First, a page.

If you don't have home equity, it can also be a viable solution because planned improvements can be counted toward the projected appraised value of the remodeled property. Fannie May HomeStyle loans can be used for owner-occupied, vacation and investment properties, and improvements can be related to luxury maintenance and remodeling.
What is capture? These loans come with more restrictions. For example, money for renovations is held in escrow and paid directly to your contractor. You cannot withdraw the money yourself, like other options.
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This government-issued loan is for borrowers who want to start renovations immediately after buying their home. With this loan, renovation money is set aside and held in escrow for contractor payments. Generally requiring a low down payment, these loans are limited to owner-occupiers and non-profit organizations. Investors are not eligible.
You can consider this loan option if you are not sure what type of home improvement you want when you buy your home. Issued through the Federal Housing Authority (FHA), the funds can be used for work that makes your home livable, efficient, or handicap accessible—but not luxurious. If your appraisal is over $7,500, they will hold your home as collateral.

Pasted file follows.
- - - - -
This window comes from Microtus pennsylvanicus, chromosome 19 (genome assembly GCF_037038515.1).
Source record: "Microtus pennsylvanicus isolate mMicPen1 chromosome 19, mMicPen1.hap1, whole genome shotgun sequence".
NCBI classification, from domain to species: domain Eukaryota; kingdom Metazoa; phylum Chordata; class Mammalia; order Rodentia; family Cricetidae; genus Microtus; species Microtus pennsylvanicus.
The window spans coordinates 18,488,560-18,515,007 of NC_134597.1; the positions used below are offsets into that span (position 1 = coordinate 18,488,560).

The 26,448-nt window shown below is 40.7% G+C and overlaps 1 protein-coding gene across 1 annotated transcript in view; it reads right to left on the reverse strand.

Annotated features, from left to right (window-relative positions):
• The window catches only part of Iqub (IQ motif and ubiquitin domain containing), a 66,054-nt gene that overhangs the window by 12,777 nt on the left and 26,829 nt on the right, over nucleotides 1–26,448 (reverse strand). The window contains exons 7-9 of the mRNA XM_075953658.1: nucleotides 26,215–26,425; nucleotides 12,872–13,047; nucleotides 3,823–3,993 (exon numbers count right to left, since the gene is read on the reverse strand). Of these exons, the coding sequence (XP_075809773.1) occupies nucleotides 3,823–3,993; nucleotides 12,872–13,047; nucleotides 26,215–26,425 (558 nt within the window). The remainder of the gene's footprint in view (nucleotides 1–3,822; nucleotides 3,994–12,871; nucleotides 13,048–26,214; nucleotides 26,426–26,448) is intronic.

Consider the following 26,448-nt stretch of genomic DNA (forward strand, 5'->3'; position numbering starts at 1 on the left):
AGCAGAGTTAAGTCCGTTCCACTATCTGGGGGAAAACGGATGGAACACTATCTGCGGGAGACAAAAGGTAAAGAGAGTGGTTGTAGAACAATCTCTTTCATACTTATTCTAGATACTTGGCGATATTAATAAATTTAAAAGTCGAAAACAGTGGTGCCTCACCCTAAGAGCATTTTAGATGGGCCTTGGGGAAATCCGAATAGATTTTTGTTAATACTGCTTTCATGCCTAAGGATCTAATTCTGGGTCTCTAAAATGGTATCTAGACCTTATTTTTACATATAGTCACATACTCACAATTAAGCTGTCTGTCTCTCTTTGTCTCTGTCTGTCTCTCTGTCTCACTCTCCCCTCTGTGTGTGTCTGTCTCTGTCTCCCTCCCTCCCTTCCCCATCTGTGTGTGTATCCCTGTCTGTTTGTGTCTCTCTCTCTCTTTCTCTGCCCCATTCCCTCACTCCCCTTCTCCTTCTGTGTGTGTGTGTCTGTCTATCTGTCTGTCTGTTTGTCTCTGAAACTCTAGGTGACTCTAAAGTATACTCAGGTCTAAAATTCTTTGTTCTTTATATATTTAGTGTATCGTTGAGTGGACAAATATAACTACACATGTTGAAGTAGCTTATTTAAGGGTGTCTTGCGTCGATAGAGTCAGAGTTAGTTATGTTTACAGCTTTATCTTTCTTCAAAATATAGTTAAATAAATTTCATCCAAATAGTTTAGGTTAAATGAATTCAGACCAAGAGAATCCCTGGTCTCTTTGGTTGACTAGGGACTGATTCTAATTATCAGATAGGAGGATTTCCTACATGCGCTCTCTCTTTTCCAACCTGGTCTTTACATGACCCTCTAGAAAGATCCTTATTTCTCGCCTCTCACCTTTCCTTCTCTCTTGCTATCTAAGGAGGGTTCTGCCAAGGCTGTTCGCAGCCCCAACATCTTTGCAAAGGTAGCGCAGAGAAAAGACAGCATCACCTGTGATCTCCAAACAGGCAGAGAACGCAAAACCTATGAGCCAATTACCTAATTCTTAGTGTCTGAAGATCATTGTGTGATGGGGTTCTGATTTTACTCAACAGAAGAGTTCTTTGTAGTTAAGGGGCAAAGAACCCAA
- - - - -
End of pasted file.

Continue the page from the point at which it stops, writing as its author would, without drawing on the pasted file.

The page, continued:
If you don't have equity, or don't want to use your home as collateral, you can consider a personal loan. In fact, unlike home equity loans, personal loans are unsecured. It means you may not need to put up any collateral at all. However, interest rates are typically higher, loan terms are shorter, and eligibility requirements are stricter.
Many licensed contractors offer financing through loan partners to make it easier for homeowners to move forward with repairs and renovations. While you still have to meet the lender's requirements, they make the process as quick and easy as possible, so you'll be signing on the dotted line. The downside is that interest rates and fees can be higher than other types of loans, and you may have fewer options if something goes wrong with the job or the contractor. However, many homeowners who lack equity or other resources use contractor loans for everything from new roofs, windows, and air conditioning and heating systems to kitchen and master bath renovations.